In most states, cyclists must follow the same traffic rules as other road users while on the road. These rules include stopping at a stop sign or a red light.
This requirement will soon be a thing of the past in Colorado when the legislature finalizes work on a bill that aims to allow cyclists to proceed at a red light when the road is clear.
This law is not unique to Colorado. It was first introduced in Idaho, which explains its name, “Idaho law.” Other states such as Arkansas, Oregon, Delaware and Washington, D.C. adopted this rule through house bills that received bipartisan support across the states.
Changes You May Expect
Under “Idaho law,” cyclists must slow down to 10 mph when approaching a stop sign and proceed if the road is clear of vehicles and pedestrians. By passing this law in Colorado, the Senate will negate the need for a cyclist to come to a complete stop as other vehicles do at a red light. However, the cyclist is required to stop for a moment to check if the road is clear before proceeding. If there are pedestrians or vehicles, the cyclist will have to stay put until the road is clear.
While the bill has received much support among lawmakers in the states where this law is operational, some lawmakers still view this bill as dangerous, and that it exposes cyclists to undue danger. According to Rep. Richard Holtorf, the bill is unsafe and called for a staying of laws requiring cyclists to stop as other vehicles do. However, according to Rep. Matt Gray, a supporter of the bill, other states that have adopted this bill would not have done so if the bill was unsafe.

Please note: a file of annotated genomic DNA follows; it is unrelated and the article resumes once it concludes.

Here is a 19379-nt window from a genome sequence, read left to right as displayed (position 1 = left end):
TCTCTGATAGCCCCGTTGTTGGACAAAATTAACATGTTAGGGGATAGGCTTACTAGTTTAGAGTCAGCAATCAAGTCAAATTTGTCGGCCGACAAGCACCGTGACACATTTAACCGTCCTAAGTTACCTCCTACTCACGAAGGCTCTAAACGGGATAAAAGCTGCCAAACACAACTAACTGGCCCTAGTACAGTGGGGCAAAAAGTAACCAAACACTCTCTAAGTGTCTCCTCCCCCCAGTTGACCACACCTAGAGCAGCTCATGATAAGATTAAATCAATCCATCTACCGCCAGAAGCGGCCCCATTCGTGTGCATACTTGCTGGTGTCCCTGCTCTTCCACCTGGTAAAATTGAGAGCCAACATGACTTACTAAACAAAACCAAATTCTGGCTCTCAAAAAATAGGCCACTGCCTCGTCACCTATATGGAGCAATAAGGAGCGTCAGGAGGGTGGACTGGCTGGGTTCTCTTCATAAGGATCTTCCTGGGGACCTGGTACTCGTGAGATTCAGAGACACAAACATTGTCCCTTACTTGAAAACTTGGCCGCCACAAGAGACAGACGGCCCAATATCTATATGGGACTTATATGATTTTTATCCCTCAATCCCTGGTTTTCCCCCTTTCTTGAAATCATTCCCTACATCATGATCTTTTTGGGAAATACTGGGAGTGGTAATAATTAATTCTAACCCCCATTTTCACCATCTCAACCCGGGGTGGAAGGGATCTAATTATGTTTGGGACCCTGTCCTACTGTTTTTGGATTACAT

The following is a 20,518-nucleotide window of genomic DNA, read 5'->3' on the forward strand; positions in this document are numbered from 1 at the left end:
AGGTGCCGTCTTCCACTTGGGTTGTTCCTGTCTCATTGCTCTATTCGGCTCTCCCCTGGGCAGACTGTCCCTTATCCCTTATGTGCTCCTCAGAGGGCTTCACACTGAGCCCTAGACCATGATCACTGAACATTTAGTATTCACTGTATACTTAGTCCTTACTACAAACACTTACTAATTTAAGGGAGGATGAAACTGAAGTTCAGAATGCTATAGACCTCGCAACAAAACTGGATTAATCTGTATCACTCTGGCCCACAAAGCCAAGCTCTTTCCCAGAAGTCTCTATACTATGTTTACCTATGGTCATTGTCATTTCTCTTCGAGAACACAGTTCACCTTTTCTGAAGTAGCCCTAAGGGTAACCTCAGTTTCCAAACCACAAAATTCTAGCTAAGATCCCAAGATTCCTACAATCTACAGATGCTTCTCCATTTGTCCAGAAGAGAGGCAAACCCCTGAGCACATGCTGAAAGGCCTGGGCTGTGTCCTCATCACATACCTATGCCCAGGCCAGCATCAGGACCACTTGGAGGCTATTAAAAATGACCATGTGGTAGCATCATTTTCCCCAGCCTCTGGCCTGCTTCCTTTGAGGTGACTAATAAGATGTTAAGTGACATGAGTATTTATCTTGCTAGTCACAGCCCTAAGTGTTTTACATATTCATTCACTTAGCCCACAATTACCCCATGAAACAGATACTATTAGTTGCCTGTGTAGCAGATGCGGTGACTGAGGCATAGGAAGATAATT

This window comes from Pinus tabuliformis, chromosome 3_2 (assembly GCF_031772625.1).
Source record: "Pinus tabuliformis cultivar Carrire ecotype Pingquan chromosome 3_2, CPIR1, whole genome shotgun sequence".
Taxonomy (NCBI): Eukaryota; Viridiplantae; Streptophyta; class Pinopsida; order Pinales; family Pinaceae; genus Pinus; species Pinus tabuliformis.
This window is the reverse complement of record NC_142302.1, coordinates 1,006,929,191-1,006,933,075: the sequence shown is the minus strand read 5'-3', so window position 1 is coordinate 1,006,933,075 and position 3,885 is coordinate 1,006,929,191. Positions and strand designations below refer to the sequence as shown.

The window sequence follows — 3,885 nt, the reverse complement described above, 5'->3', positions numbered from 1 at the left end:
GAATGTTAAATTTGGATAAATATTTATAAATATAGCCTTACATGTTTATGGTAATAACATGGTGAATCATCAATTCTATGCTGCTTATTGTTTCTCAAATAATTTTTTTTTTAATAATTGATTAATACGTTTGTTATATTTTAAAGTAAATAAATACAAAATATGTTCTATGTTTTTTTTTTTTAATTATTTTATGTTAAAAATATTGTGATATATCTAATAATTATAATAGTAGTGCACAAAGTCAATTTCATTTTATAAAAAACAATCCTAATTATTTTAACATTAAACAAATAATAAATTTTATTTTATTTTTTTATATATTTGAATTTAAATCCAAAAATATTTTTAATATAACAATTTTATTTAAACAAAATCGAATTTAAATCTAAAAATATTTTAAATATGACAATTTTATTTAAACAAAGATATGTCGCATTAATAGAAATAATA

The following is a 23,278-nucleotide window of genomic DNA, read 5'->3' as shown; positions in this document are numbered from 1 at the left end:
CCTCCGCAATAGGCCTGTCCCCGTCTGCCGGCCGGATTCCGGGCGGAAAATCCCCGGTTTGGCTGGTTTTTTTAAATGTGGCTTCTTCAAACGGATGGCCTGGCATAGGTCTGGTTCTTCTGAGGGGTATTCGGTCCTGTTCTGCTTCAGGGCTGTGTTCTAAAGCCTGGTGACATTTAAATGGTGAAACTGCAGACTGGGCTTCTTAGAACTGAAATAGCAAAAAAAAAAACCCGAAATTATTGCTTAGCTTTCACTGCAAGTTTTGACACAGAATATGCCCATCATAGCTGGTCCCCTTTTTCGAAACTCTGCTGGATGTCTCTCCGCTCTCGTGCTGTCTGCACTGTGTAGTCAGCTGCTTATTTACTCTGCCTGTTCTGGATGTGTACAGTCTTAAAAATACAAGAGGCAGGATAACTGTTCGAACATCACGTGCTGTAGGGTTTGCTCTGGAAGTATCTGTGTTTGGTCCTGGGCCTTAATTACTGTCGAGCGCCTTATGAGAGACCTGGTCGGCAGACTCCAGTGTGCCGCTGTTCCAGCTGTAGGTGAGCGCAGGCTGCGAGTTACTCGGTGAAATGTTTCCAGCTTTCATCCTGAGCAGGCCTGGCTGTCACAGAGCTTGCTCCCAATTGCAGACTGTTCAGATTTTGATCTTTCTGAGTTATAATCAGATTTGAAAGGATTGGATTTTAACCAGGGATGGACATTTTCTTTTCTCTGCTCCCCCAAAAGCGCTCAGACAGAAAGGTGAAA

It Is Safe and Inexpensive
Statistics show that the bill does not pose any more danger to cyclists. In the states where this law is operational, statistics do not show an increase in accidents involving cyclists after implementing these laws. Available data shows a reduction in accident rates in those states.
Local campaign groups such as Bicycle Colorado have been the power behind this bill. According to Bicycle Colorado, director of communications Jack Todd, intersections are the most dangerous places for cyclists, pedestrians, and people using wheelchairs. Todd believes that implementing this law will allow cyclists time to get out of the potentially dangerous situation.
Other Cities Consider the Law
In 2015, cycling advocates in London suggested that the city adopt the Idaho model, citing that it was much easier to implement instead of using technology to turn red lights green for cyclists when they approach a red light. The technology involves using radio frequency identification tags attached to the bike. As the bike approaches a red light, the radio frequency communicates with the bike automatically and turns the red light green for the cyclist. London is yet to pass laws allowing cyclists to ride through a red light.
“Regardless of the law, cyclists are safest when they pay attention to their surroundings and maintain a safe speed on the roadway,” says injury lawyer Amy Gaiennie of Amy G Injury Firm. “If the law goes through, bicycle riders should be sure to be extra cautious in intersections and anywhere they may encounter hidden vehicles or pedestrians.”
Even with the creation of these laws, cyclists still remain quite vulnerable while on the road, which calls for extra caution for cyclists while enjoying the privilege. Moving forward, other jurisdictions will have to weigh vulnerability concerns along with the merits of giving cyclists individual discretion in their decisions to ride.
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